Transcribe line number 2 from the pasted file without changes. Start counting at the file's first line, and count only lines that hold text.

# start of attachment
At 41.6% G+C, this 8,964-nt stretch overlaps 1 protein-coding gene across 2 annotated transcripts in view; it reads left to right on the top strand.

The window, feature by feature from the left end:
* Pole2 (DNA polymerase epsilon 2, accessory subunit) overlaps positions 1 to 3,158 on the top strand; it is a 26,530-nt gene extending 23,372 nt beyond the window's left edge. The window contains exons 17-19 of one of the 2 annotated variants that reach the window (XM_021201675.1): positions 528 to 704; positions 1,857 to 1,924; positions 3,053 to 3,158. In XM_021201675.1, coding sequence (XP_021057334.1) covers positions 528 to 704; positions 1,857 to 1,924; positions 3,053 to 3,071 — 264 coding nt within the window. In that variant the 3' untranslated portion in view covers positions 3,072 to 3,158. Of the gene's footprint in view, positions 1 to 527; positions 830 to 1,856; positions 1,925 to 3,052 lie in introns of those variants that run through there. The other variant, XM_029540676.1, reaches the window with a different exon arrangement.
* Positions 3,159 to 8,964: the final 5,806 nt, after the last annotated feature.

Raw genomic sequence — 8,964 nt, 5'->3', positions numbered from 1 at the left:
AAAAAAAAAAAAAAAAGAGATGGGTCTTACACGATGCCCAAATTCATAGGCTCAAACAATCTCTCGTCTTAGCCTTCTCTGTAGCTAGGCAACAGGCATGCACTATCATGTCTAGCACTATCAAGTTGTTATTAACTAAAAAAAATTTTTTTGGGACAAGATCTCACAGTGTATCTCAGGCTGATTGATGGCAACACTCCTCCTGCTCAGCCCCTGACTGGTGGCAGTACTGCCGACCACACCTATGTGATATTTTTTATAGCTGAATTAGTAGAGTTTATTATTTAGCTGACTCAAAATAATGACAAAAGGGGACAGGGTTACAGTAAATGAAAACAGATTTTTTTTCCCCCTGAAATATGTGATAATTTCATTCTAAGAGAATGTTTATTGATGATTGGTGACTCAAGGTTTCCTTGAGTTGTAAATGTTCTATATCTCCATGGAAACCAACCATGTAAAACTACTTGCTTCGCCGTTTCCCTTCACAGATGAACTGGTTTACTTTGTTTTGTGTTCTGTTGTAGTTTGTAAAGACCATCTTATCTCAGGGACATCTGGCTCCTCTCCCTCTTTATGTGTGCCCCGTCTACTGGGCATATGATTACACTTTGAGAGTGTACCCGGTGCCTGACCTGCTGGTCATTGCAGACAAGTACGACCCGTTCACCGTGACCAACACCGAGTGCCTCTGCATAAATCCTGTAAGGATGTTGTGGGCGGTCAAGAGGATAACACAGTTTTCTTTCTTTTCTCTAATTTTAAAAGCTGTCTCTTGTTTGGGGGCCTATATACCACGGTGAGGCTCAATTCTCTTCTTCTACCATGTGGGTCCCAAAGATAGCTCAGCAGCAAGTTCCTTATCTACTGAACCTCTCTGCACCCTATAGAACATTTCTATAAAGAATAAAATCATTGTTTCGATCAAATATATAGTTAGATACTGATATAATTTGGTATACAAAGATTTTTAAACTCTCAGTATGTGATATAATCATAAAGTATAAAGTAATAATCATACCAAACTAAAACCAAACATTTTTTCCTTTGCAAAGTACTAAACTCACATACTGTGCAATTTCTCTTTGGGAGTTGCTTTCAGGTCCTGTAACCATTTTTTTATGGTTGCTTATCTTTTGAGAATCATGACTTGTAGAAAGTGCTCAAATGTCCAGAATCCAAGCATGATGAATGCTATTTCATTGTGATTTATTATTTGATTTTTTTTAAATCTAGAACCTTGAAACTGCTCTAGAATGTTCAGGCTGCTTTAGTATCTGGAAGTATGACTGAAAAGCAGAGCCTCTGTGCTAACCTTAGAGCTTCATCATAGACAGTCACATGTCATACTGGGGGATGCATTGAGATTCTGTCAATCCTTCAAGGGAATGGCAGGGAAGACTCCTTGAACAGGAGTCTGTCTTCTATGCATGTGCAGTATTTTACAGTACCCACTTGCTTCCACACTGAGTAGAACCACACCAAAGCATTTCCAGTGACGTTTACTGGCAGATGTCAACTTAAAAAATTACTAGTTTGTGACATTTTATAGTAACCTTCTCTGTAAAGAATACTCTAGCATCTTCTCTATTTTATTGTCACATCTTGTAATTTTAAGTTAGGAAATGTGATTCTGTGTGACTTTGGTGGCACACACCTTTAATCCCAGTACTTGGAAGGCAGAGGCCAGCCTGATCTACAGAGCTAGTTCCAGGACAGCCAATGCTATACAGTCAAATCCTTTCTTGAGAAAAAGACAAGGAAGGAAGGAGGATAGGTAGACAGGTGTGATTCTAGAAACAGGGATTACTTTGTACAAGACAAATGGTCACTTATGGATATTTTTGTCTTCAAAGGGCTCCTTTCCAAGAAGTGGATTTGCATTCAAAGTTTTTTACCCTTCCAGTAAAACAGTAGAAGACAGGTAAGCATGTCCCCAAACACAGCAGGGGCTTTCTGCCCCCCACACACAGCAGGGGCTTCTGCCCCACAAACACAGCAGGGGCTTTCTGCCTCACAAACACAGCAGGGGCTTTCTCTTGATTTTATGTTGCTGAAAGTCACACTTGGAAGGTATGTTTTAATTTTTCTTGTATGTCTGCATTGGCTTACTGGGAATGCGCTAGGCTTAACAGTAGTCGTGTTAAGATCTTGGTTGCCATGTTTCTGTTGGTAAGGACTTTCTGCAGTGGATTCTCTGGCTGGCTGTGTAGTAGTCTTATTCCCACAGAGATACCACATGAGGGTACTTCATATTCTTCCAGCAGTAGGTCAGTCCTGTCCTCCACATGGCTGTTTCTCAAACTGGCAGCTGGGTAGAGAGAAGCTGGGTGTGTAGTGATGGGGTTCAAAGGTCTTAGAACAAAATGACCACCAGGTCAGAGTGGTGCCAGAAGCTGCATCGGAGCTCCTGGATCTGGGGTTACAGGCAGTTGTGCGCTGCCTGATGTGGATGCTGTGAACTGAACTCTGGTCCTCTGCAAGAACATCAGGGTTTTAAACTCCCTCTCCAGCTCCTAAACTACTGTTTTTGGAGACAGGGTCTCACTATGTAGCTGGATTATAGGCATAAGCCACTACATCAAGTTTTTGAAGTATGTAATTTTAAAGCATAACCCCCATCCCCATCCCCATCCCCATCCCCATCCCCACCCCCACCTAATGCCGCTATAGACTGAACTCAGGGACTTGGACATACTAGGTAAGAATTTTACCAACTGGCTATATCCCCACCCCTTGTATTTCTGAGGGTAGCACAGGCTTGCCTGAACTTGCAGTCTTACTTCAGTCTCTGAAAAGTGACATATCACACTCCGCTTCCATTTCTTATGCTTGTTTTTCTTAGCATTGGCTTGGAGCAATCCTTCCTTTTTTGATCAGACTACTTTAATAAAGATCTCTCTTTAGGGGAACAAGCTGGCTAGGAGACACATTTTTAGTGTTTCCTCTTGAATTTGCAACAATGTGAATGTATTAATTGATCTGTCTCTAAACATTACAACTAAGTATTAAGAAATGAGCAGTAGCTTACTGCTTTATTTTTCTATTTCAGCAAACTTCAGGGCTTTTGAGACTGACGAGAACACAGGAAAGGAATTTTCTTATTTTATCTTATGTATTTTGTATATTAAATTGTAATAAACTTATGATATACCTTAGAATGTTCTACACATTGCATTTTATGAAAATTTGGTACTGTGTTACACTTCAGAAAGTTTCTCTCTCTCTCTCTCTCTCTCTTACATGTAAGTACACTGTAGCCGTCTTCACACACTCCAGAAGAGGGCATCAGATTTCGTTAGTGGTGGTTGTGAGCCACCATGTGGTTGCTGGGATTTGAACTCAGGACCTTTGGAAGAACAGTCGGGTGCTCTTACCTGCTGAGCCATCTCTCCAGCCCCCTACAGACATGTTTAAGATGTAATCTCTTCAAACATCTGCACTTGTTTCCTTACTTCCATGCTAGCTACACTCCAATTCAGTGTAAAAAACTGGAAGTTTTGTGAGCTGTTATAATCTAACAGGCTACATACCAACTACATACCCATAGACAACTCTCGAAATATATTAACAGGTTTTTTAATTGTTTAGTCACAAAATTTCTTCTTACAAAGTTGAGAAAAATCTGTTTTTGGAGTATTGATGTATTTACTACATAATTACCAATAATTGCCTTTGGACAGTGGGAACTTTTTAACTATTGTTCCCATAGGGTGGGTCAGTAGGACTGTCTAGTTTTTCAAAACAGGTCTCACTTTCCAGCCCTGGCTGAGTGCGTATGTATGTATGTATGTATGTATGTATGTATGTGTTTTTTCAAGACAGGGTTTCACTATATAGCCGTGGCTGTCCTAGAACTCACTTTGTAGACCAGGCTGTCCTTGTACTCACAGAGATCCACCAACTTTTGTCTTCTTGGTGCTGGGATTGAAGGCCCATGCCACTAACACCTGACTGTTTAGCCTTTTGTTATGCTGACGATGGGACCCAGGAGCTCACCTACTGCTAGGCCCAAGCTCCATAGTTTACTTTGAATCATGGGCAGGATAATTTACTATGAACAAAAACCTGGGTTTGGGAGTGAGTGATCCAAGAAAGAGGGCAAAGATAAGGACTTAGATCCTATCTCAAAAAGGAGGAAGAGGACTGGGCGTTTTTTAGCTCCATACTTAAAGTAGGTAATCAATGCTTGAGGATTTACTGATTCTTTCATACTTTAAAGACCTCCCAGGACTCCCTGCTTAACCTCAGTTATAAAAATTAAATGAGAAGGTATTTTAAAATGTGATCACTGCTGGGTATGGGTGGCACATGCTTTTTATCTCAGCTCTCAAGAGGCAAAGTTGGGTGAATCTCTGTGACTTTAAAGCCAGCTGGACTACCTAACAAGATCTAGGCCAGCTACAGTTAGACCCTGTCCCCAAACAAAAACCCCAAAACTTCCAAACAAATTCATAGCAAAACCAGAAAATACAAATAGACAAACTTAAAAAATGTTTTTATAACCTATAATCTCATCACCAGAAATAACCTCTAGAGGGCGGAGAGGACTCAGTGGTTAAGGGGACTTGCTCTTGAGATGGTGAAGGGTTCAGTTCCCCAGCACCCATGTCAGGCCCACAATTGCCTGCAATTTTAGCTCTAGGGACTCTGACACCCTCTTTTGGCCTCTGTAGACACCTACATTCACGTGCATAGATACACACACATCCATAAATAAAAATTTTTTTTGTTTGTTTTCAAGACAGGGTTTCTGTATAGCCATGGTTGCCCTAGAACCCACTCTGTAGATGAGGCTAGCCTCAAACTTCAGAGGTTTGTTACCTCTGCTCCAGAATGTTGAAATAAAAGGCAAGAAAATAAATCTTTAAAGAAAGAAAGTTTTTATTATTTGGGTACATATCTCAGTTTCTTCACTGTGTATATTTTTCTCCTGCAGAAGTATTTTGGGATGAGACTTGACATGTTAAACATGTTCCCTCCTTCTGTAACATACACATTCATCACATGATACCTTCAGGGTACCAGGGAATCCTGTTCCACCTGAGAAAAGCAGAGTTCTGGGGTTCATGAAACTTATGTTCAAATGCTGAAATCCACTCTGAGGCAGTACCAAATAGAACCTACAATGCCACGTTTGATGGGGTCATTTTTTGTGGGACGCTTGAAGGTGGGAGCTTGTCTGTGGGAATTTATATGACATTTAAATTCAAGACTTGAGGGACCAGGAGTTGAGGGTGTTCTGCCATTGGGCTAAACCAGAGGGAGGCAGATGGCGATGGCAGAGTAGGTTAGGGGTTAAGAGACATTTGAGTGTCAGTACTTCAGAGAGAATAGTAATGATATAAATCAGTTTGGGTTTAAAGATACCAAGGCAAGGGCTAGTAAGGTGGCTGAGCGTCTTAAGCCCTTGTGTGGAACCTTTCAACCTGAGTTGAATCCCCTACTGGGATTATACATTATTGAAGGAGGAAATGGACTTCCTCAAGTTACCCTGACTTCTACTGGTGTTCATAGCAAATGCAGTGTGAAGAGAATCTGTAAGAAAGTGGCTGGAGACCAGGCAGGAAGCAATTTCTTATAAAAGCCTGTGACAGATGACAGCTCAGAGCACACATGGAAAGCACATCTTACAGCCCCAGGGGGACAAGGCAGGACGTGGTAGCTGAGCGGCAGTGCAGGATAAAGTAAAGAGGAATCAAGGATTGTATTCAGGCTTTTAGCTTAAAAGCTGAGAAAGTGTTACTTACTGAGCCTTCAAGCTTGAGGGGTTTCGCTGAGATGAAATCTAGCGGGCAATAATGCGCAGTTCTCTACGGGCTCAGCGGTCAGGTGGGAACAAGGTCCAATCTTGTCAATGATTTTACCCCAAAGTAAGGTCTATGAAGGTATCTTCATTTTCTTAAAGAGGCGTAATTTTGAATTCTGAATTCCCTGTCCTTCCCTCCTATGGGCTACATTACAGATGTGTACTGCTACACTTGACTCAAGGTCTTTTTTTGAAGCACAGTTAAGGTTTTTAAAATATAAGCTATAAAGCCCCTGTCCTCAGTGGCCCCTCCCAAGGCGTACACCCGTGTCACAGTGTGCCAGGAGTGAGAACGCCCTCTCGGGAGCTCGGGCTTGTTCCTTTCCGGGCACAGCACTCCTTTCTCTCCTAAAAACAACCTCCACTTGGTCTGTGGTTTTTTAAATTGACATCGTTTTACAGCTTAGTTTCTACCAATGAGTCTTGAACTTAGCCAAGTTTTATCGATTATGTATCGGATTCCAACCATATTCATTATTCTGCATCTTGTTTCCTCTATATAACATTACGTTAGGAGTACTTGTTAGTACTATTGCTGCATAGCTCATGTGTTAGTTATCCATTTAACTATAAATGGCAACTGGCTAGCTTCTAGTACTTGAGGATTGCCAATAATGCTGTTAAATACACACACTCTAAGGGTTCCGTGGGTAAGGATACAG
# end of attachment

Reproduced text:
The window, feature by feature from the left end: